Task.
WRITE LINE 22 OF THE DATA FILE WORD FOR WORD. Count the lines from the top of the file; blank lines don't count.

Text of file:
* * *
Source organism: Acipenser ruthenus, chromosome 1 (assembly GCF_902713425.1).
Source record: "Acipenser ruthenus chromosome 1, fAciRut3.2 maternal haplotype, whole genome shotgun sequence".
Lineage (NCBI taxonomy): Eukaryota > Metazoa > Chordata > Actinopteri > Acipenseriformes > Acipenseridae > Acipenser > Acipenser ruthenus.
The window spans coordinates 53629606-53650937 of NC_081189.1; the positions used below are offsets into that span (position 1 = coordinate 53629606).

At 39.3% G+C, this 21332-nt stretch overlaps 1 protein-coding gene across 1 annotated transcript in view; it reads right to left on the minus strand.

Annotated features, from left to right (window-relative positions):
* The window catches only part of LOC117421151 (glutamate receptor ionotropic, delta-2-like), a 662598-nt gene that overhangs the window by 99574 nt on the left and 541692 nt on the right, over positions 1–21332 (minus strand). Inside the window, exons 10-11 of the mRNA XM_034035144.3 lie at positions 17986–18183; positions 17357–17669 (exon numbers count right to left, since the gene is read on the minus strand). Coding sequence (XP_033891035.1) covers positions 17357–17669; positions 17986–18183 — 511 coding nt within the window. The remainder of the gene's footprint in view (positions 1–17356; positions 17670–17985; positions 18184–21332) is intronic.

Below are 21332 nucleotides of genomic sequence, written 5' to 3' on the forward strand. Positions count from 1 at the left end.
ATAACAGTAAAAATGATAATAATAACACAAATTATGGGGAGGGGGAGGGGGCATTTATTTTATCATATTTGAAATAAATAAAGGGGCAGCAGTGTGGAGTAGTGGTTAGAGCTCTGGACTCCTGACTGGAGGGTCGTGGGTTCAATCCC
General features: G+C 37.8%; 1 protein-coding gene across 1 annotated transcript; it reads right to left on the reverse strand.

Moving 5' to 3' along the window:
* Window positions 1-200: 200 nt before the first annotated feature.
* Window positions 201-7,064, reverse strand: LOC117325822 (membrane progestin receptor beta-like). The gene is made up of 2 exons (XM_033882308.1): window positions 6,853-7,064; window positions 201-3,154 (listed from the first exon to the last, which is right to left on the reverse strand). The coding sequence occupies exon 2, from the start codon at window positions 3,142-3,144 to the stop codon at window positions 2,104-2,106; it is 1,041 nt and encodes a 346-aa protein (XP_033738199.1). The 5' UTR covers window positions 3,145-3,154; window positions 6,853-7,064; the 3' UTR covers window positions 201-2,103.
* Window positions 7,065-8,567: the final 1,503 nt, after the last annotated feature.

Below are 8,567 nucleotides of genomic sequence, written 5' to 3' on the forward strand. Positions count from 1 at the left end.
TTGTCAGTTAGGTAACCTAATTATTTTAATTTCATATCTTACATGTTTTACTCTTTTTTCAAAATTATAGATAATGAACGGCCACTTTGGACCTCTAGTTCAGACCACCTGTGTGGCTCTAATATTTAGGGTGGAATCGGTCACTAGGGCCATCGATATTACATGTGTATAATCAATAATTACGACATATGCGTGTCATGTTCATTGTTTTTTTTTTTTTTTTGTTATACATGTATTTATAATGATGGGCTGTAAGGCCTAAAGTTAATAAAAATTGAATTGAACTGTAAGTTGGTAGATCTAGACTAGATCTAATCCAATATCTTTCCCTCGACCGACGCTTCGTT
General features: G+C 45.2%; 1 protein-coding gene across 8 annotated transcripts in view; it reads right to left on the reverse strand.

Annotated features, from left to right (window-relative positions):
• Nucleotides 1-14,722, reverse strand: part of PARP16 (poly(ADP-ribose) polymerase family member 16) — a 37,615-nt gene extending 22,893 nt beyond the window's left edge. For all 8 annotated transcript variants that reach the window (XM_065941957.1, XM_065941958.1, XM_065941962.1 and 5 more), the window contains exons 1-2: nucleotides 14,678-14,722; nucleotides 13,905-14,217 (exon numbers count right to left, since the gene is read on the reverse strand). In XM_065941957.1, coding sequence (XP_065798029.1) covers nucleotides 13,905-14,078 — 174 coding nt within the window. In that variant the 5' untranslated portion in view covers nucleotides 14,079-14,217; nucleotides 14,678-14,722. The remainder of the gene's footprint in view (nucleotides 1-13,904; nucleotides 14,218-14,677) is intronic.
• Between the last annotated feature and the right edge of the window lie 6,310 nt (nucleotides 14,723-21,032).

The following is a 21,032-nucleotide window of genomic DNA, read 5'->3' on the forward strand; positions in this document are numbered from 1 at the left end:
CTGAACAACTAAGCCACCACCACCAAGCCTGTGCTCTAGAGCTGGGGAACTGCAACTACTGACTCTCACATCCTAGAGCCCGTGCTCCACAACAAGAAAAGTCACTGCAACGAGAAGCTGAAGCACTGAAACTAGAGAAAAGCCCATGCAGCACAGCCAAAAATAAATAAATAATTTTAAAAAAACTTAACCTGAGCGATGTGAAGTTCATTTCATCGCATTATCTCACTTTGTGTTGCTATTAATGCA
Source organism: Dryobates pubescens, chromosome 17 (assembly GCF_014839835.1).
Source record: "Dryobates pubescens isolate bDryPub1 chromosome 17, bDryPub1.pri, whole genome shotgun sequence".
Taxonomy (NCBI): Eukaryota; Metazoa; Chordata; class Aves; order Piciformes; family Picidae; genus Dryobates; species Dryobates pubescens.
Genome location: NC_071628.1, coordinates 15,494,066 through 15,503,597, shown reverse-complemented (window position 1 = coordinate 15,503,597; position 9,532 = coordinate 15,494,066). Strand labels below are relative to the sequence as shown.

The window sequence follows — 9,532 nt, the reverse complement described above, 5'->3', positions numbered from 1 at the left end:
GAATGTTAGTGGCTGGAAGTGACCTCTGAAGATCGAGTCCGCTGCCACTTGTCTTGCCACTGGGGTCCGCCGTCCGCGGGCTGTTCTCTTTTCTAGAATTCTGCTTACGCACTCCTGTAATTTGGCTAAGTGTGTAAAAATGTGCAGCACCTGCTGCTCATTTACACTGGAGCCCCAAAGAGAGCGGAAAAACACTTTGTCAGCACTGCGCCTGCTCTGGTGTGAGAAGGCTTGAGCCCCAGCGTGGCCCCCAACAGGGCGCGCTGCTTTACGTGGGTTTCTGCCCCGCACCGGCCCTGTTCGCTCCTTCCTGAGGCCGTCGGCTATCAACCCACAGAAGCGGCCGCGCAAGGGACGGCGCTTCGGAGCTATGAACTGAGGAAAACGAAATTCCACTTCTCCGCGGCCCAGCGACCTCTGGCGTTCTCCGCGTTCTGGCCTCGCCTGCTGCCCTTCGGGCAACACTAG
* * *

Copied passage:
CTGAACAACTAAGCCACCACCACCAAGCCTGTGCTCTAGAGCTGGGGAACTGCAACTACTGACTCTCACATCCTAGAGCCCGTGCTCCACAACAAGAAAAGTCACTGCAACGAGAAGCTGAAGCACTGAAACTAGAGAAAAGCCCATGCAGCACAGCCAAAAATAAATAAATAATTTTAAAAAAACTTAACCTGAGCGATGTGAAGTTCATTTCATCGCATTATCTCACTTTGTGTTGCTATTAATGCA